5 Steps to Creating a Powerful Donor Email
The final piece in our Fundraisers Are Marketers, Too series brings you the power of email. If you haven’t been following along, the blogs earlier in this series explored topics like the donor journey, content marketing, landing pages, and A|B testing.
We’ve finally arrived at the end, and we’re going to combine all of those topics into one heady topic: emails.
It’s difficult to grow without a powerful email vision in your portfolio. Email continues to prove its usefulness, and meets your donors where they’re headed: the digital world.
This blog will attempt to provide you with 5 steps to creating a powerful email. This could reach your donor anywhere on their journey. Maybe you send an email welcome series to someone who downloaded some content of yours. Perhaps you direct people to a landing page from a content email. Or maybe you’ve done all that, and now you’re ready to test out some new suggestions in making your subject lines or email content better.
Our 5 steps provide great tips for any email campaign you’re getting ready to send!
Step 1: Organize your data
Getting all donor data organized into a nonprofit CRM solution is essential, especially if you’re reaching out to 100 people or more. It’s simply too much to handle from scratch. Once all your data is in one place you can simply segment your donors in a way that will help you spot specific groups like. A few ideas of how to segment:
Location / demographics
It will be important to approach each of these groups with a different kind of message in your marketing email. If you have thousands of people to organize, you may want to subdivide these groups even further, getting more specific. The more targeted and specific, the better your responses will be!
Step 2: Write like a person, not an organization
Donations are not sales. It’s true that trust can be built with organizations, which can in turn lead to sales.
Yet researchers have found the opposite when it comes to nonprofits.
The kind researchers over at NextAfter have found that donors want real relationships with real people (or at least virtually-real people). The more organization-centric it is, the less likely people will donate.
So, how do you make a nonprofit email sound like a person? Focus on relationship building.
- Relationships create trust.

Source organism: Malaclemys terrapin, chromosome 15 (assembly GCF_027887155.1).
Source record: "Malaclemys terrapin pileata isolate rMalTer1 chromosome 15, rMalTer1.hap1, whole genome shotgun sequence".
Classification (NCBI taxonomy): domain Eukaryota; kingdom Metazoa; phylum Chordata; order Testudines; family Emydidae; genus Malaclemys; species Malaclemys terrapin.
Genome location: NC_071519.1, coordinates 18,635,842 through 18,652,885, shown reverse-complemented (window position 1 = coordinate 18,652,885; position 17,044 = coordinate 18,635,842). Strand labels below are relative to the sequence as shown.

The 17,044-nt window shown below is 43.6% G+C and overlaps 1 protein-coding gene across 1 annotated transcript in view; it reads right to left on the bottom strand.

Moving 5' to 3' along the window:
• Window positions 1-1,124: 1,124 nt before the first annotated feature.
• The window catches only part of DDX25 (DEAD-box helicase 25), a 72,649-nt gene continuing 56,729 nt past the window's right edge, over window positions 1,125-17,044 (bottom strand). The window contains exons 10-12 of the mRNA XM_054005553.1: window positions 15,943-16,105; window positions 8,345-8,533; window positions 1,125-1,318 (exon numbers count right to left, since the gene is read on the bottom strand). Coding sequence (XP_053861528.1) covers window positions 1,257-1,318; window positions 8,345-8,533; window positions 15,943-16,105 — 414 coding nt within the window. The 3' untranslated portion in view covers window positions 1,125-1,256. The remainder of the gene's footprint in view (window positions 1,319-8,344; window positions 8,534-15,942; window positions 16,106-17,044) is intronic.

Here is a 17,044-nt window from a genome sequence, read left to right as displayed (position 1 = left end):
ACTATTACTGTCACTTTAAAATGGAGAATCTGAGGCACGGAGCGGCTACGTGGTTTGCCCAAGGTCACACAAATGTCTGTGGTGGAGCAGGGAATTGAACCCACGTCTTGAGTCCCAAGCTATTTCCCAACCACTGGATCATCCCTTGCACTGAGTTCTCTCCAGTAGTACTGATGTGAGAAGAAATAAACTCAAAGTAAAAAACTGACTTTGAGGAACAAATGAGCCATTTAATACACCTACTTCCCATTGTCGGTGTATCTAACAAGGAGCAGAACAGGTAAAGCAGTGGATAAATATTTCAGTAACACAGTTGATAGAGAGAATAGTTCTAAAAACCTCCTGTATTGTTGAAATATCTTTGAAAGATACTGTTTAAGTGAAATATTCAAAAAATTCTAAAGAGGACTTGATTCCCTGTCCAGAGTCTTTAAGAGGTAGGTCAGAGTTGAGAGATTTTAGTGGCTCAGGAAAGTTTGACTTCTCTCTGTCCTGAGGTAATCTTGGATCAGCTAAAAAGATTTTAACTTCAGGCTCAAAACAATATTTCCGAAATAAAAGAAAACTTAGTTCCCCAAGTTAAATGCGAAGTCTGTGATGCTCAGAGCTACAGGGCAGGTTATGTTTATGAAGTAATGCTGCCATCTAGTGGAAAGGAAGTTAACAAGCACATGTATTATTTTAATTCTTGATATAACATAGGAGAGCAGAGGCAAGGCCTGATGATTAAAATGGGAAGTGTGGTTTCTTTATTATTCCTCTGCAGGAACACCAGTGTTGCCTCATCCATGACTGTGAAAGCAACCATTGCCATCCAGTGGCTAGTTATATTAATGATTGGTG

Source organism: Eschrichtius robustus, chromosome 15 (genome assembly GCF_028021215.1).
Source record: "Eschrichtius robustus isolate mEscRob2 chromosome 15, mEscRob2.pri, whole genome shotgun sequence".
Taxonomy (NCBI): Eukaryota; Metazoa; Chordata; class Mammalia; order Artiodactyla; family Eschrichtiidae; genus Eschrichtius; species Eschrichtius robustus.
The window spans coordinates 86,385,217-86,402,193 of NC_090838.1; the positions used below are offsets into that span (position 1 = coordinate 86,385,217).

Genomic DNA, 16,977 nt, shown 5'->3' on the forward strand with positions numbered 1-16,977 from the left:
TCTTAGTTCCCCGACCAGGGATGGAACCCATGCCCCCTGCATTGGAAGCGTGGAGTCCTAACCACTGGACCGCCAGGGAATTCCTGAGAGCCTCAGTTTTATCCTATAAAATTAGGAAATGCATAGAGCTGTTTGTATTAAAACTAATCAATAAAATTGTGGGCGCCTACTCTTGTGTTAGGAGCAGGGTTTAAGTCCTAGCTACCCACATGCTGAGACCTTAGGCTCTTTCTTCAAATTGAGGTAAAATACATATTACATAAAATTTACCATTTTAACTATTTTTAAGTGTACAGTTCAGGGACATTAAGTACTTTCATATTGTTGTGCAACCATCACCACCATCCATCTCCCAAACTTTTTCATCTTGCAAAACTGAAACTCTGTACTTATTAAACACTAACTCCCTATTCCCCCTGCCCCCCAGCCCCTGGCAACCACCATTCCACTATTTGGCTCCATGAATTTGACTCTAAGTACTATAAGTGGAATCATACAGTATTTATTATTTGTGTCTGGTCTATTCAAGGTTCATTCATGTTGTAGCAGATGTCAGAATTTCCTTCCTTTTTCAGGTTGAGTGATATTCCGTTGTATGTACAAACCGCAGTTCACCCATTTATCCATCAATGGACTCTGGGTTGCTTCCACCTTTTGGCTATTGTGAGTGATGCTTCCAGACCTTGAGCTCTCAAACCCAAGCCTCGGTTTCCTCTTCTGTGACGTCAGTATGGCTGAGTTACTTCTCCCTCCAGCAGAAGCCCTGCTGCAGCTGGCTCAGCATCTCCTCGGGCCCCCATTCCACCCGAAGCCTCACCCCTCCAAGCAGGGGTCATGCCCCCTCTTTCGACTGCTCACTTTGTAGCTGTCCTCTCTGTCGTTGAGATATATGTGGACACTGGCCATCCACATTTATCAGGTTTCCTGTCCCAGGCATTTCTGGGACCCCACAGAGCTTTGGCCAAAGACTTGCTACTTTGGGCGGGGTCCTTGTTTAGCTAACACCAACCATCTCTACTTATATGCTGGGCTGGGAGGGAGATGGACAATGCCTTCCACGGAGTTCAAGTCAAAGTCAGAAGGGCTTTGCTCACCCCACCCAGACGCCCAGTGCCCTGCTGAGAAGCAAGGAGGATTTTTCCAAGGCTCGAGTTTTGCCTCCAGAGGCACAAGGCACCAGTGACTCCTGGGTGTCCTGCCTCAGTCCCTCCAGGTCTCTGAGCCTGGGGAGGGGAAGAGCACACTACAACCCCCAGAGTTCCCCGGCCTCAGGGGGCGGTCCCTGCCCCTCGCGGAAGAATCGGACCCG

Trust is what needs to exist for someone to give. If they don’t trust the nonprofit or the person, then how can they trust where their donation will go? Relationships are built when the tone, person, and story sound believable.
- Start the relationship with subject and sender
This is a real thing: a more personal subject and sender raises open rates. Changing the sender from the org name to a person’s name showed a 6% increase in opens in this study. Have you gotten the message yet? Make it personal!
Step 3: Write a catchy subject line
According to a study done by MailChimp, the average nonprofit email open rate is 24.98%. That may seem low, but when you think about it, most people have more email than they have time for!
This is what makes an email subject line so important. It may be the only part of your email a potential donor reads – so you need to make it impactful.
The best subject lines are direct (no flowery language), short (readable on your smartphone), and customized to your audience (e.g. adding information such as donor location).
You can also test things like adding personalization (their first name) or adding an emoji to your subject lines. See more testing ideas and tips here.
Step 4: Include a call-to-action
Once you have their attention with your catchy subject line, and you’ve built their trust, you need to determine what action you want your donors to take. Do you want them to donate? Volunteer? Attend an event?
Including a “call-to-action” within your email is critical for its success.
A “call-to-action” (or a “CTA”) can be a button or link at the end of your email that gets the reader to take a next action. Make these buttons in a contrasting color from the rest of your email so they stand out. The best CTAs include very direct wording, like “Donate Now” or “Sign Up”. You want your donors to clearly know how they should respond to your email.
Quick tip: test the location and quantity of your call-to-action buttons. Try placing one in the middle of you email after a compelling story. Try placing one in the upper right corner, in addition to below the signature. See what placement and quantity works best for your audience. And then? Keep testing!
Step 5: Always know the why
Like we said earlier in this blog, people have more email than they have time for. This fact alone means it’s important for your organization to be intentional when contacting donors. No one likes spam mail, so don’t send spammy emails!
Your emails should leave your donors feeling excited about your organization and mission. Examples of this include success stories (demonstrating the impact of your organization), upcoming events (that your donors could attend), or major organizational changes (your nonprofit just added a new board member or established a new partnership).
Effective nonprofit emails can have a huge impact on revenue for your organization. A study in the UK confirmed the need for the tech-facelift, showing that the return on investment for emails is $38 to every $1 spent.
If you feel like you’ve been spinning your wheels, sending emails without any response or uptick in donations, fear not! By following these steps, you’ll be cranking out high-performing emails in no time.